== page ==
Monday, June 23, 2014
A Way Forward for Collaborative Research on the Shroud of Turin and the Holy Face of Manoppello
Ever since Sr. Blandina Paschalis Schlömer began to make the first systematic comparisons of photographs of the Holy Face of Manoppello and the Shroud of Turin in her convent in Germany there has quite often been opposition and disdain on the part of scholars of the Shroud for this endeavor. Actually this is not surprising given the mind-boggling claims that the Holy Face is actually not only the Veil of Veronica but the burial face-cloth of Jesus! How could we have missed this all these centuries?
Nevertheless following in the footsteps of Sr. Blandina there have always been more than a few Shroud scholars who have tried to see if and how these two images of Jesus might be related.
Recently several interesting articles comparing the two images using the ImageJ computer software for image processing and analysis have appeared on one of my favorite blogs: The Shroud of Turin blog - latest news and views on the Shroud of Turin edited by Dan Porter (with apologies to Mr. Porter for my earlier error in attributing the editorship to someone else).
The author of the two articles is Oskar K. from Poland who presents what I think is a compelling case for the Holy Face of Manoppello to be a part of the research on the Shroud of Turin and offers ImageJ software as one of the research tools.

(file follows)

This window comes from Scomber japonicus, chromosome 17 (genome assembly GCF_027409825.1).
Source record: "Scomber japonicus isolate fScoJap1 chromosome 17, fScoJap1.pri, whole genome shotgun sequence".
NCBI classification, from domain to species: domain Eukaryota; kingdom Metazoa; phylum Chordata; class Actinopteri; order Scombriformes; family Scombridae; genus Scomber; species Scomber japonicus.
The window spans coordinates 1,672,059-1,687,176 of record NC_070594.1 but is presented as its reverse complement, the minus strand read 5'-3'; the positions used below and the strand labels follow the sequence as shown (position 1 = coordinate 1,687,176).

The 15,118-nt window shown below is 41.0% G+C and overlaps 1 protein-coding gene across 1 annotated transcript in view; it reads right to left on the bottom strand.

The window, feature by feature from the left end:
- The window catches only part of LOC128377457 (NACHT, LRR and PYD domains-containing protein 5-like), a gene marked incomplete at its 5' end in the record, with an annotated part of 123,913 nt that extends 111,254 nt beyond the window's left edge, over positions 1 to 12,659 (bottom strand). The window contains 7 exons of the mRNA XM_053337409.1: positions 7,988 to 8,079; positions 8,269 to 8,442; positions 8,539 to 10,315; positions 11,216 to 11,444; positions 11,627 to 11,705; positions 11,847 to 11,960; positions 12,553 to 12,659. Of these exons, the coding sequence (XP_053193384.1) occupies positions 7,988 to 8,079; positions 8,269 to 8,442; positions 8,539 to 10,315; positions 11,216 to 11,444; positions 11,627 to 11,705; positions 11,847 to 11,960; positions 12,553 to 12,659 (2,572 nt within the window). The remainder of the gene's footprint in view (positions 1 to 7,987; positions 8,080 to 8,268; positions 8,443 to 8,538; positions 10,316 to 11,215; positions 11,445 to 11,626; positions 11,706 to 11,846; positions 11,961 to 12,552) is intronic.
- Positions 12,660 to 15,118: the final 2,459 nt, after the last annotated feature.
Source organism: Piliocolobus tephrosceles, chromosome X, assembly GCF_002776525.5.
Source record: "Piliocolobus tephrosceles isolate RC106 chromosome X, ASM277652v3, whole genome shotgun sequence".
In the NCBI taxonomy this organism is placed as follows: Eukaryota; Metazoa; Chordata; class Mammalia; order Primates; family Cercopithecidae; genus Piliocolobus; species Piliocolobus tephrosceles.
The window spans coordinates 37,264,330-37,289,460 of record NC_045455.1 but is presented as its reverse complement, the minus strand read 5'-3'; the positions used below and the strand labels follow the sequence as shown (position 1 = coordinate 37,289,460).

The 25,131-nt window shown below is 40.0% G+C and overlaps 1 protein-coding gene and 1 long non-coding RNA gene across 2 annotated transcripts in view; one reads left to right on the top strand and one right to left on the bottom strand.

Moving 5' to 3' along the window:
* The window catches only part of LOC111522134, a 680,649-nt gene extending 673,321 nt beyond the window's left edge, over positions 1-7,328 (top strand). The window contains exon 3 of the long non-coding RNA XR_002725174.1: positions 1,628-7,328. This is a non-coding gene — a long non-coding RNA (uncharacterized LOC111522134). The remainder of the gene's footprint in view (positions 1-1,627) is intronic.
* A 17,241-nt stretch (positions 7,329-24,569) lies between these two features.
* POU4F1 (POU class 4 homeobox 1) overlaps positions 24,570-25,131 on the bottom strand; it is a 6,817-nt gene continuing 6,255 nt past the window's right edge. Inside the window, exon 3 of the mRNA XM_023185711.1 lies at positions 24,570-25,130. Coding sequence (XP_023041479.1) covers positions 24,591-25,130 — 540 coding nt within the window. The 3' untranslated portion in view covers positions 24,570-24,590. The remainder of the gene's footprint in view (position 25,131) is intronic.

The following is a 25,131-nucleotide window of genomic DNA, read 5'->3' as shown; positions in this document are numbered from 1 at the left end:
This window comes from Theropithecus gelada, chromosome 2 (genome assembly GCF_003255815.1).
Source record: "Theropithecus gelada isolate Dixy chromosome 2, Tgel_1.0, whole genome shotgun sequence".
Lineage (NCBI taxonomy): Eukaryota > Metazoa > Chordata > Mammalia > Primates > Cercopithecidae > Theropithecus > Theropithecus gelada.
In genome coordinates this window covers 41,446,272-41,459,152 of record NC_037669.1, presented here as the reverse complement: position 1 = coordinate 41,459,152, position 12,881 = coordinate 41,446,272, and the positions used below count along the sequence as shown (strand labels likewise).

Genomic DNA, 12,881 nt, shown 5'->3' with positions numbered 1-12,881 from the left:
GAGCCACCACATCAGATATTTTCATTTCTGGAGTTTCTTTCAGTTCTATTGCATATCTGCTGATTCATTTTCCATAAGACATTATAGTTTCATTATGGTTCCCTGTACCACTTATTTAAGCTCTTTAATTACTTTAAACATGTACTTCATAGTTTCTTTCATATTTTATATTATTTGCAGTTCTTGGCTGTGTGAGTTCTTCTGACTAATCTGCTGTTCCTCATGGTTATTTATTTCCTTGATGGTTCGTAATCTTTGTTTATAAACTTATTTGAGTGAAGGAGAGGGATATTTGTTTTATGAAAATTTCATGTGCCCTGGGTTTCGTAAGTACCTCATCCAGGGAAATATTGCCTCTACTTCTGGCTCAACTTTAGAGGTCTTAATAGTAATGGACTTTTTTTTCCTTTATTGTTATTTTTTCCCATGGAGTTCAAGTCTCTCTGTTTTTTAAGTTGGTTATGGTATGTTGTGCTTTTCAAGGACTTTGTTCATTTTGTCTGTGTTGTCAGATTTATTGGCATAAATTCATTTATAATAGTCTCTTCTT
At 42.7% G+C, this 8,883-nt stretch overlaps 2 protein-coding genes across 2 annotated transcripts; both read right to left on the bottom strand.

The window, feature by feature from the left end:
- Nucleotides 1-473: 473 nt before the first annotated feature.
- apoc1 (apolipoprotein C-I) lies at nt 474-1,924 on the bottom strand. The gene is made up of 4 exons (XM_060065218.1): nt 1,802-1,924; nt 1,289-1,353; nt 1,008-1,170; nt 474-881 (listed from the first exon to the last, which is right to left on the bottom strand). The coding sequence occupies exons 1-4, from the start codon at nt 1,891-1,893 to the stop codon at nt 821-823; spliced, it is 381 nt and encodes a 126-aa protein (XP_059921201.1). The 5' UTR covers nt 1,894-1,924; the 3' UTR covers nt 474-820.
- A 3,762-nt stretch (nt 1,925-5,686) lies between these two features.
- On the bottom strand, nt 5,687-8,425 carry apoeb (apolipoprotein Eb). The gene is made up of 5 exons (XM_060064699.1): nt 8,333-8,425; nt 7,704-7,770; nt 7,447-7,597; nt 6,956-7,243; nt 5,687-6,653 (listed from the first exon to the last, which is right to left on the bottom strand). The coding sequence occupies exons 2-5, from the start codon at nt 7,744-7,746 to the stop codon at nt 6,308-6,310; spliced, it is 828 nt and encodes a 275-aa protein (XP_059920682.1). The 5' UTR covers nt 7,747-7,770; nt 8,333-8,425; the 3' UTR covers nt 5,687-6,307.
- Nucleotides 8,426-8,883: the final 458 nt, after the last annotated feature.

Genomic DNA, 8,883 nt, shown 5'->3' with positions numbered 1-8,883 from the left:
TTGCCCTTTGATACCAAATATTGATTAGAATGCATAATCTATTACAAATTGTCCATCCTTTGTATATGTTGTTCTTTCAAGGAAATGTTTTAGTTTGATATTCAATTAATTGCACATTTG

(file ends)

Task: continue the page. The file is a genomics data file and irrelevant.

Along with the fascinating overlays of the two images which are presented in his papers are a number of hard hitting comments which the blog is known for.
Here are several of the author's replies to comments on his article which I find important.
The purpose of my paper, was merely to show the abilities of ImageJ +some interesting features. So every ‘shroudie’ can make own, even quite really serious research.
Methinks they are also amateurs as to the image matching, and interpretations coming from it... I think the proper people for that job are not in the academic Institutes of Art History, but rather in police department.
and another comment by the author
Anyway, I see it extremely unlikely for Manoppello to be a painting. I have a question/challenge for all sceptics...If this is indeed a painting, how has it been made?
Many thanks to the Juliusz Maszloch of Poland who made sure I was aware of these articles. Here is Juliusz' website on the Holy Face of Manoppello. http://www.manoppello.eu/